- In the autumn of 1992, the Association for the Preservation of Civil War Sites (now the Civil War Trust) purchased the farm’s development rights and 10 wooded acres in the rear of the property, where there was much saber-to-saber combat on both Oct. 8 and 9, 1864. This was done to stop efforts by organized crime to “eliminate me” and subdivide the property.
- In 1996, all of the Civil War battlefields in the Shenandoah Valley were combined together into the Shenandoah Valley National Historical District . . . not a National Park.
- There is now planning underway to combine the Opequon Creek Battlefield, Belle Grove Plantation, the Cedar Creek Battlefield, the Fishers Hill Battlefield and the Toms Brook Battlefield into a dispersed National Park.
In 2021, while doing background research for my book, The Shenandoah Chronicles, I was shocked to discover that my former farm was not even mentioned in the Shenandoah County Survey of Historic Properties, which was incorporated into the regional Shenandoah Battlefields National Historic District plan. Dang it! The National Park Service report within the larger document does mention the “Thornton Farm” as a key property on the battlefield, but that information was not transferred to the list of historic properties.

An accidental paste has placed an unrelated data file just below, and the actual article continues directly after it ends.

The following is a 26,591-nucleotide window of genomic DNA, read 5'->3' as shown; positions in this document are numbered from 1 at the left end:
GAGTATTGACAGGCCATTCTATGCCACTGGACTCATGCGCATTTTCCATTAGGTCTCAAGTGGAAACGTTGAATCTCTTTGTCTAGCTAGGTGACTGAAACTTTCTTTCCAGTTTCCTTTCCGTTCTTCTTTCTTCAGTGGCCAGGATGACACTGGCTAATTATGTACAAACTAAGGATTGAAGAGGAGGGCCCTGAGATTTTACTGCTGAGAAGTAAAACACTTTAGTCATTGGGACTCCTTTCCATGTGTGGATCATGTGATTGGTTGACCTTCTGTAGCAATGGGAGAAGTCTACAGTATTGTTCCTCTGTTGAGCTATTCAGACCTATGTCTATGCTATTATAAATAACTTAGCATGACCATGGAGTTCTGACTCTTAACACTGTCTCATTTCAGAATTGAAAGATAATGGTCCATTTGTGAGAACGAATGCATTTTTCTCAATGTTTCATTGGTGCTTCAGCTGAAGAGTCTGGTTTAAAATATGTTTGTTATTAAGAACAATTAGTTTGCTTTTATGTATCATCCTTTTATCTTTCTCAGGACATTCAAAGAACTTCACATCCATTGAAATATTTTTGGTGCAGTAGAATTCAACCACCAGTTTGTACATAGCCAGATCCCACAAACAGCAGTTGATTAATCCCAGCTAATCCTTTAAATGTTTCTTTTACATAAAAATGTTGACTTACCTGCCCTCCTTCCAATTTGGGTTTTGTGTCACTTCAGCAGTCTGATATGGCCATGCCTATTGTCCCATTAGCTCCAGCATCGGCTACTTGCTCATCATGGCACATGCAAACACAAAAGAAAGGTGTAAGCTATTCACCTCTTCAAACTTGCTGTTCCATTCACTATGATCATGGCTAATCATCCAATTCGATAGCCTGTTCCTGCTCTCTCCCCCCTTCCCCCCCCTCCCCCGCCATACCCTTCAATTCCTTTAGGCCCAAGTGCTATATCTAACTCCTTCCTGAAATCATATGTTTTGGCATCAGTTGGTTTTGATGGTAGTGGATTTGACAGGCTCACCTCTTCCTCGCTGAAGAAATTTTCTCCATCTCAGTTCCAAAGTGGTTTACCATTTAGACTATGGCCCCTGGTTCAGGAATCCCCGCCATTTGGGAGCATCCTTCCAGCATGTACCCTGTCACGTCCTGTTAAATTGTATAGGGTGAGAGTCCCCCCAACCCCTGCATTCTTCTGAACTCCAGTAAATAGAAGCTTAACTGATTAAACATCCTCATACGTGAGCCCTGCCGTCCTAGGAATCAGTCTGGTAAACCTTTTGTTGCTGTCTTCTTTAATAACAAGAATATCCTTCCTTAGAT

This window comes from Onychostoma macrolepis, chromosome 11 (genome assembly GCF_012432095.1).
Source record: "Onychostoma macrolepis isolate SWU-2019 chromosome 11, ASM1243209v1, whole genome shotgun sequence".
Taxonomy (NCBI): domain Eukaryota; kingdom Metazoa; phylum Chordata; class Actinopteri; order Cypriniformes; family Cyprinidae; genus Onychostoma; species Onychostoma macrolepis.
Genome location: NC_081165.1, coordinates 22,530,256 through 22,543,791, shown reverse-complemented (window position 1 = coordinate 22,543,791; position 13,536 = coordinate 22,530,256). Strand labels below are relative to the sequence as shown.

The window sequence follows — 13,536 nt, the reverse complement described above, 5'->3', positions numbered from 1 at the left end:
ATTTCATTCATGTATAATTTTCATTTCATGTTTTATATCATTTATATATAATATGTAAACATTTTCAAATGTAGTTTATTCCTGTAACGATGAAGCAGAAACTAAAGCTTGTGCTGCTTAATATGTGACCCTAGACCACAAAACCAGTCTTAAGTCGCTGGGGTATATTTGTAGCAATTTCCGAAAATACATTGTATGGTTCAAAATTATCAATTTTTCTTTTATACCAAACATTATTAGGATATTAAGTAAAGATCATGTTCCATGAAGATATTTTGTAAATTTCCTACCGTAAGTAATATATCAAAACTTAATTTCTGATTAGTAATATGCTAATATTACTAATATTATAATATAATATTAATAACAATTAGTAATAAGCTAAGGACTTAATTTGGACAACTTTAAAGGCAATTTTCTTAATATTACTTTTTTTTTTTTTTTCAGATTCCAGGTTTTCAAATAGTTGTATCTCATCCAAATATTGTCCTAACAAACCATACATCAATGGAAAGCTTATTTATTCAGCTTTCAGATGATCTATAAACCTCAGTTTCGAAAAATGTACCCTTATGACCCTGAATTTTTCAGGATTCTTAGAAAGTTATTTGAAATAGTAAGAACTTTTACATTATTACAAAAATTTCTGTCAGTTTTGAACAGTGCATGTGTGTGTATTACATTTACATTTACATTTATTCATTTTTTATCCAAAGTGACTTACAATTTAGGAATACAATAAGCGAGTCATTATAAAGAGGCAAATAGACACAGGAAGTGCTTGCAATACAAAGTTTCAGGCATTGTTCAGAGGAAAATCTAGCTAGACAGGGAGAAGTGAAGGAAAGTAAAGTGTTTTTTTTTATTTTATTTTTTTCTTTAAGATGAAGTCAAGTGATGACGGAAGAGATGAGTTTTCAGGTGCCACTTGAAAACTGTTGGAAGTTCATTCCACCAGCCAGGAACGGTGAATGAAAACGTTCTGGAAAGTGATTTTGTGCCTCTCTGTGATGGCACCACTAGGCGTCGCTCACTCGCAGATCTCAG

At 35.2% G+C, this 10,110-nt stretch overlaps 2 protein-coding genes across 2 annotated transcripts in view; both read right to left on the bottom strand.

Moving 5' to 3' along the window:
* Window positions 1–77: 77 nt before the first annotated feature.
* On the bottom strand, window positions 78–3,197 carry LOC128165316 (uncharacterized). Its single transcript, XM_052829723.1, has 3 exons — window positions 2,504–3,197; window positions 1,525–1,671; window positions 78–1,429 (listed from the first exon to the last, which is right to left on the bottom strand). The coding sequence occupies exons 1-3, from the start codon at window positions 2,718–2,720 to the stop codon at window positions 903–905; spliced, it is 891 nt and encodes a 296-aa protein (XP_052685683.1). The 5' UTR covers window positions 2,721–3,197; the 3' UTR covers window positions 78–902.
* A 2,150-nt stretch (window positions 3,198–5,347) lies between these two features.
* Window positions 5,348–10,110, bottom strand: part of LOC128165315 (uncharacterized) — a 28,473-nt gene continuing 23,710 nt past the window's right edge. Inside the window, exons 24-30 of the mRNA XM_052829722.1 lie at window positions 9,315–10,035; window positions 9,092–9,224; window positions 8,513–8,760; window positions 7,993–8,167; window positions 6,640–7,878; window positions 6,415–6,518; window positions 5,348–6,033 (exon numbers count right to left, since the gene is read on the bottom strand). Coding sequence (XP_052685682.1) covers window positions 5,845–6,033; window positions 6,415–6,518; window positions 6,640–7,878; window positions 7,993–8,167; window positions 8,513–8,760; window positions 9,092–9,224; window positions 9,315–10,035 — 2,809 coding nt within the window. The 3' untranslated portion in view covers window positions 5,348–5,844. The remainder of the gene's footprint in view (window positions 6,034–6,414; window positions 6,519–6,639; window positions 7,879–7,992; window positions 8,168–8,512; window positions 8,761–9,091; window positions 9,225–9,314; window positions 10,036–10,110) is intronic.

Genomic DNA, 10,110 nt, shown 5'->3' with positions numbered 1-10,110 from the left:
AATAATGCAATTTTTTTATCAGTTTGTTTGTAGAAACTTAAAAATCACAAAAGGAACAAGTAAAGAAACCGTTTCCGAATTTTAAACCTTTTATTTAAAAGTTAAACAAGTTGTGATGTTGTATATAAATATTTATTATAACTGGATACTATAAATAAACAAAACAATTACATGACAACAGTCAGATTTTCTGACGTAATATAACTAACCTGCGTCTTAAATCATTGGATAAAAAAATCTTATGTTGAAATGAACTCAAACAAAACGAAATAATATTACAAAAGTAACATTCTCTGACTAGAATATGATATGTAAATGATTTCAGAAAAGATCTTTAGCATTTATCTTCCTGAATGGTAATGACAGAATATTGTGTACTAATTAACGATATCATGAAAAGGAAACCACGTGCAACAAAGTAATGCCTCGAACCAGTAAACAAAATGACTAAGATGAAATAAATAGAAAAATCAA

Local consultants had carried out a “car window shield” survey for houses that looked over 50 years old at the same time that my estranged wife was spending the summer in Europe, living on credit cards. The gate to the farm was closed, when they drove by. Inexplicably, they did not research the National Park Service report on our farm.
At the time, my estranged wife was spending the summer in Europe . . . living on credit cards. Witchy friends of my estranged wife had given her bad advice – urging her not to sign the real estate sales contract on the farm and to run up her debts. They thought that since she had filed for separation, while I was visiting my parents in Georgia at Easter, a divorce trial could be postponed indefinitely.